There might some photogs out there for whom photographing groups is enjoyable, even fun. I would suspect they are in the minority. Doing a group shot usually invokes certain kinds of photographic nightmares about lighting, composition, producing a shot under a ridiculous time gun, difficult people, not to mention people who collectively are a complete zero when it comes to sartorial panache and synchronicity. I’m not referring to the group above. My Creative Live class was fun, and into it, and well, unique in terms of their wardrobe selection on that particular day;-)))
I tried to follow my basic rule of groups: Make it fast, make it fun. I had a wonderful assist right behind me, which was an enormous window of frosted glass. Beautiful main light. But, I was worried about how long that light would stay with me. It was late afternoon, and it was, after all, Seattle, the city where clouds strangle the sun on a routine basis.
Did this small flash, and big flash, mixed with small flash, just to show options. See the small flashes in front of me, bounced into the ground? At first, they were my only lights. Just a pair of tweaky little Speedlights, sparking the wash of soft daylight piling through the gigantic window behind me.
I’m controlling these two SB-5000 units with the radio transceiver ten pinned into my D5, called the WRR-10. I sent them a signal to just produce a blip of light, a splash. It did snap the quality of light to attention a bit, and didn’t create over huge problems with people’s glasses, the way low light can on many occasions. Without lighting, mind you, I wasn’t in the worst of shape.
But the light was a bit blah, and in the process of getting blah-er. So, I introduced the low bounces, minimally tweaking the deal. I then added a very simple main light, off to camera left. It took the form of a five foot Octa wrapped around a Profoto B-1, and also, three SB-5000 units, mounted on a Lastolite tri-flash, and firing through a 4 in 1 umbrella, which is 51″ across. The effect on the group was pretty close in terms of feel, and both the main sources were deadbang easy to control. The Profoto light responded to the air remote, while the Speedlight bounces I controlled with my WRR-10 on the D5. When I went to all Speedlights, everything was under the domain of the WRR-10. In both instances, I could adjust ratios accordingly, seamlessly, without ever leaving the camera.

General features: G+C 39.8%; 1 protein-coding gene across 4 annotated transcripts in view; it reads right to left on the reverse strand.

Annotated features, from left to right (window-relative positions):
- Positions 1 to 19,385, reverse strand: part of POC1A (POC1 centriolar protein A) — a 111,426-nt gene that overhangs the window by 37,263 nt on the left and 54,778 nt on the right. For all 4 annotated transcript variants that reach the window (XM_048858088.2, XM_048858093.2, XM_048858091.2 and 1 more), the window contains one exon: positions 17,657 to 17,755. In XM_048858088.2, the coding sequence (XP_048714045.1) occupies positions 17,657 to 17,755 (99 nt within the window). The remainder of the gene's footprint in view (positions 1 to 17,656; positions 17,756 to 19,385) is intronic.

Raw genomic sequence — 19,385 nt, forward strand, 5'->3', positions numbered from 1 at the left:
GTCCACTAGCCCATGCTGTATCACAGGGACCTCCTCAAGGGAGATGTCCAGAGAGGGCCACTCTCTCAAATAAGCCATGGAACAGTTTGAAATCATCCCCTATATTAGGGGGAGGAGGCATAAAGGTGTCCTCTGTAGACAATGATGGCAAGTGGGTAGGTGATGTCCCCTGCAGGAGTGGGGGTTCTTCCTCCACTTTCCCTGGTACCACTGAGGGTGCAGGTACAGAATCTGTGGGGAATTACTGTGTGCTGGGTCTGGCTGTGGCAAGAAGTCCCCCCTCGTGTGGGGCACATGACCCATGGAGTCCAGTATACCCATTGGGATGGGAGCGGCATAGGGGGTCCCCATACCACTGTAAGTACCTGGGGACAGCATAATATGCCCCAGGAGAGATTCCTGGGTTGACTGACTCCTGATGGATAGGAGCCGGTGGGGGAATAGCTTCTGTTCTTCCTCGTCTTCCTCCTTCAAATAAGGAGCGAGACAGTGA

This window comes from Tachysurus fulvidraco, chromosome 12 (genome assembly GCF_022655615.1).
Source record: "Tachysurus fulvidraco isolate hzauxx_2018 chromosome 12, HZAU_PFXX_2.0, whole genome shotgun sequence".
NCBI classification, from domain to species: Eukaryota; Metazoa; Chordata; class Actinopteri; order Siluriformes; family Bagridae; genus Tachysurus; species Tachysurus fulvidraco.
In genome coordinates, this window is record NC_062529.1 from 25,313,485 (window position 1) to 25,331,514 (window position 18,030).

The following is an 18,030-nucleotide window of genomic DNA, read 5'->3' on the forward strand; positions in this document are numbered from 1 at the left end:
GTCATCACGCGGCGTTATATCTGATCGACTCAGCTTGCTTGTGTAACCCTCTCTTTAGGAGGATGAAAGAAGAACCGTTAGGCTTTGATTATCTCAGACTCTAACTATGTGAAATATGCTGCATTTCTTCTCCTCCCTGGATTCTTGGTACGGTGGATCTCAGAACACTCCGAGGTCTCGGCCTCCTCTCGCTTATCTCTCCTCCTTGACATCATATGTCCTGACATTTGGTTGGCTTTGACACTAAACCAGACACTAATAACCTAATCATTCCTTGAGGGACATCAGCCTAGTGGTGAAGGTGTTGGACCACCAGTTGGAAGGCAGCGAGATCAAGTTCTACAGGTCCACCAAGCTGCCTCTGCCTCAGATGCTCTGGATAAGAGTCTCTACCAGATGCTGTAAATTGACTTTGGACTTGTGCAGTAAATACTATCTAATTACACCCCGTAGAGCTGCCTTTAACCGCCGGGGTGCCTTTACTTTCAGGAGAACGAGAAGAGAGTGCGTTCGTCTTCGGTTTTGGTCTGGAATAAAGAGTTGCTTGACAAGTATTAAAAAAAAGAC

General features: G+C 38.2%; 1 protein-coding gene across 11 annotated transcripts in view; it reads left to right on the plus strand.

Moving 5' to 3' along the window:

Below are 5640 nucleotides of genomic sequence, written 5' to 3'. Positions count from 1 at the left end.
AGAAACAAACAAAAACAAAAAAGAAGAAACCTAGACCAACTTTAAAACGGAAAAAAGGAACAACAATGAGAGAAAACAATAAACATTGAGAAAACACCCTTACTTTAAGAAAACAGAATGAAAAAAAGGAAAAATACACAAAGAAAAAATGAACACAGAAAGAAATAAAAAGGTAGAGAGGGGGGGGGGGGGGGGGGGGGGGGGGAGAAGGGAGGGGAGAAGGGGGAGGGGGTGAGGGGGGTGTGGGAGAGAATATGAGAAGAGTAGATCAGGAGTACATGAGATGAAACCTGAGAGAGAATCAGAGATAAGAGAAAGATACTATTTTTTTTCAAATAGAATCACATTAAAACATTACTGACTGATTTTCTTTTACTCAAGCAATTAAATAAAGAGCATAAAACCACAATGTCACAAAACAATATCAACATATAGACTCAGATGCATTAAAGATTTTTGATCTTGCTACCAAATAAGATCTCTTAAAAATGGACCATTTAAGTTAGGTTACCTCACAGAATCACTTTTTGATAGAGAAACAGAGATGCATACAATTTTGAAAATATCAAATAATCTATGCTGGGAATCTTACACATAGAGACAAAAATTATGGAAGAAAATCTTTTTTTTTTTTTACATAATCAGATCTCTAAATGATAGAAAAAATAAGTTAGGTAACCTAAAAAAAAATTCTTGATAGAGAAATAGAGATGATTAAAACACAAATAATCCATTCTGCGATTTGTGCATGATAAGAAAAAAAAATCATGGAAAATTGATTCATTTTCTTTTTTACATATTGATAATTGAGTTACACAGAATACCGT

But the main element was not the light. It was the fun of it. I tried my best to keep to my mantra I mentioned above. Fast and fun. Oddly, one of the most important pieces of equipment that helps the fun factor is a tripod. I’m on a heavy duty Gitzo here, and the camera is stable and my lines remain straight. This enables me to be a bit of a gadabout, and just reach and hit the shutter in mid-conversation or during a laugh. It’s helpful, for sure. I can make pictures without my eye in the camera.
Can’t say enough, by the way, about Tether Tools. We were linked to the computer for the whole class, and it didn’t miss a trick. Tethering is now a much more reliable, stable process, and a lot of that certainty derives from dependable tools such as Tether Tools brings to market.
All in all, it was a blast in Seattle. We ran from location work, and individual portraits out there in the world, to an office scenario to an athletic scenario, to group photography, to business practices, to survival strategies, to picture critiques. Pretty jam packed class, and maybe the best class I’ve ever taught. Certainly up there in terms fun, and completeness. A huge team effort on the part of our studio. Lynn was with me for the first time, on camera, bringing to bear her 25 plus years of production experience and business acumen. Cali was on camera, talking about the joys and terrors of being a first assistant. Annie wrangled the powerpoint into shape, and that gave me, for the first time ever, perhaps, a really serious schedule to keep to and logical segues from topic to topic. Worthwhile effort on everyone’s part. Many thanks to the team at Creative Live.